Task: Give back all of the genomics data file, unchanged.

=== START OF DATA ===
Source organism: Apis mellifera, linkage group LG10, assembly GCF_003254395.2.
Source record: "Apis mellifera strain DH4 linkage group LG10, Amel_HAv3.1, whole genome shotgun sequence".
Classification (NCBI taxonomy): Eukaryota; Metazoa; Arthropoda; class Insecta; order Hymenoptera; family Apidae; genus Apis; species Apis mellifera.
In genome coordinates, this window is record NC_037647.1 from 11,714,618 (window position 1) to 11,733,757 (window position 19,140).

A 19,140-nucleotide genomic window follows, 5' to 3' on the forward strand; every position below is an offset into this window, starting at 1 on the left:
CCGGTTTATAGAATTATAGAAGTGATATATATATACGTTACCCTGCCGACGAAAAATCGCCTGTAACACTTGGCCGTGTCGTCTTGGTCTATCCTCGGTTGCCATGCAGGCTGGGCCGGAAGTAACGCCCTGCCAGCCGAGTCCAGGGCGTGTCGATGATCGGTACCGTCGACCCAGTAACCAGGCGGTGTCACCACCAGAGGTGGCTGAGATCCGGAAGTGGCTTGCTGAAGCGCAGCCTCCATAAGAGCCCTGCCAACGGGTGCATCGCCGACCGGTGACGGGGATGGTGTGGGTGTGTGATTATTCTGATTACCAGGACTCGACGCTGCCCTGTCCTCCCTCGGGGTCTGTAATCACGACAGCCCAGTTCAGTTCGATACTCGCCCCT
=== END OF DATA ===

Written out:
Source organism: Apis mellifera, linkage group LG10, assembly GCF_003254395.2.
Source record: "Apis mellifera strain DH4 linkage group LG10, Amel_HAv3.1, whole genome shotgun sequence".
Classification (NCBI taxonomy): Eukaryota; Metazoa; Arthropoda; class Insecta; order Hymenoptera; family Apidae; genus Apis; species Apis mellifera.
In genome coordinates, this window is record NC_037647.1 from 11,714,618 (window position 1) to 11,733,757 (window position 19,140).

A 19,140-nucleotide genomic window follows, 5' to 3' on the forward strand; every position below is an offset into this window, starting at 1 on the left:
CCGGTTTATAGAATTATAGAAGTGATATATATATACGTTACCCTGCCGACGAAAAATCGCCTGTAACACTTGGCCGTGTCGTCTTGGTCTATCCTCGGTTGCCATGCAGGCTGGGCCGGAAGTAACGCCCTGCCAGCCGAGTCCAGGGCGTGTCGATGATCGGTACCGTCGACCCAGTAACCAGGCGGTGTCACCACCAGAGGTGGCTGAGATCCGGAAGTGGCTTGCTGAAGCGCAGCCTCCATAAGAGCCCTGCCAACGGGTGCATCGCCGACCGGTGACGGGGATGGTGTGGGTGTGTGATTATTCTGATTACCAGGACTCGACGCTGCCCTGTCCTCCCTCGGGGTCTGTAATCACGACAGCCCAGTTCAGTTCGATACTCGCCCCT